Big Data and Big Construction
Big data is boosting construction in a multitude of ways. Today’s machinery and computers spit mass amounts of data from sensors which make for big data backlogs. This often begs the question: how do construction companies make sense of data overload and how can it be used to their advantage?
Construction companies are now able to analyze weather data, social media, machine-generated information, third-party communications and various forms of intelligences. This data can analyzed to helps companies with considering their alternate resources or material sourcing options in cases of crisis as well as keeping scheduling and delivery on track. Additionally, analysis allows construction firms to revise their budgets easily and prepare for delays, new regulations, and unexpected changes.
One way companies analyze their data is through sensors that can send out alerts of counterfeit or illegitimate products. Sensors can also detect whether a piece of equipment has been tampered with. Companies are also seeking strong API (application programming interface) architecture to recognize new revenue opportunities. It is critical that companies pay close attention to data privacy and governance issues (data controls) that come along with API developments.
Walt Disney’s Concert Hall is one example of smart construction. Laser devices scanned the physical model are able to transmit coordinates to a CATIA (computer-aid-ed three dimensional interactive application). CATIA shows 3D section of the model, which allows movies to be seen with structural coordinates and time schedule for project completion. CATIA can also print out detailed lists of material needed with exact dimensions, which helps eliminate costs. Another example of smart construction is a central wastewater treatment plant in Tacoma, Washington. Construction project-management software enables off-site precision fabrication of building components. This allows for quick and less expensive piping and pre-assembled mechanical elements in the field. This helps with savings of downtime, overtime, and delays.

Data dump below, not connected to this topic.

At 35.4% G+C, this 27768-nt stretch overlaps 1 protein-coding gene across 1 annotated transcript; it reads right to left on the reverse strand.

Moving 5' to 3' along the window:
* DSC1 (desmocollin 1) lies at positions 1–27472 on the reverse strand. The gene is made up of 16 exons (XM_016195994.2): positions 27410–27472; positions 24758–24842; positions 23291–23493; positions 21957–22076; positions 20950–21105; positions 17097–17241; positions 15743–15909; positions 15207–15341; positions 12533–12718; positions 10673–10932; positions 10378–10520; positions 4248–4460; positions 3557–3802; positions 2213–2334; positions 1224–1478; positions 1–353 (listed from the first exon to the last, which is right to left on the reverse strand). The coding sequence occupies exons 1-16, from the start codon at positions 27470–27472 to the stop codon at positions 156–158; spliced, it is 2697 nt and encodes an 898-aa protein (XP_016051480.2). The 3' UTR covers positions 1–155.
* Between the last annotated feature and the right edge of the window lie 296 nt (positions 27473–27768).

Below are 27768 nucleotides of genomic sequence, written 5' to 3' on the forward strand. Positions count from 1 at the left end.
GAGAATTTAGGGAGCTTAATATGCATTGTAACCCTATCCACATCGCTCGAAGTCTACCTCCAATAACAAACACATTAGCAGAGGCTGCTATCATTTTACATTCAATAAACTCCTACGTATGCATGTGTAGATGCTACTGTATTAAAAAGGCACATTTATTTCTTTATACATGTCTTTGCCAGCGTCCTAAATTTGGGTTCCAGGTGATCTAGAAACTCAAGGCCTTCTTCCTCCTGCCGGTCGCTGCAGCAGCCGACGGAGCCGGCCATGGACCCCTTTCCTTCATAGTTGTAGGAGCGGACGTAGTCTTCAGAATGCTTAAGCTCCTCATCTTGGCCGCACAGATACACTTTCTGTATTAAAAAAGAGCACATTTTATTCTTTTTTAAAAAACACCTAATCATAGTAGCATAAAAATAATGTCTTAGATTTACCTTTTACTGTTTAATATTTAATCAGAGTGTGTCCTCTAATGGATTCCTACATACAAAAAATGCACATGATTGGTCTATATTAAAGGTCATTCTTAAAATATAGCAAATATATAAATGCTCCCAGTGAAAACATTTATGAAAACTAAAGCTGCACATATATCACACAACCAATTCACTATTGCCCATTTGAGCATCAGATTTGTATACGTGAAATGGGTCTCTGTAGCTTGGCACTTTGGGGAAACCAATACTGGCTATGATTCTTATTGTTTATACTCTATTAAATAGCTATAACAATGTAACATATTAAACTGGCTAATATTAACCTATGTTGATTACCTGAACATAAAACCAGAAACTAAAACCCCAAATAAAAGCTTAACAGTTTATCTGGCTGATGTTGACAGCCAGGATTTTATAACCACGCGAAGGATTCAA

According to the Trump Administration’s National Security Strategy report, released in December of 2017, one of the infrastructure priorities calls for deploying secure 5G wireless internet capability throughout the nation. If deployed, the 5G set of technologies would improve support that devices rely. This will stimulate the use of big data in the construction industry in the years ahead and help keep projects within budget and on time.
Today, more companies are relying on big data and smart construction to make their businesses run with more efficiency. Big data and smart construction allows for intelligence analysis, budget revision, better organization, easy tracking, data privacy, and an overall more effective manufacturing process. As smarter construction continues to rise, so will the demand for big data, making now the time to start preparing for better infrastructure.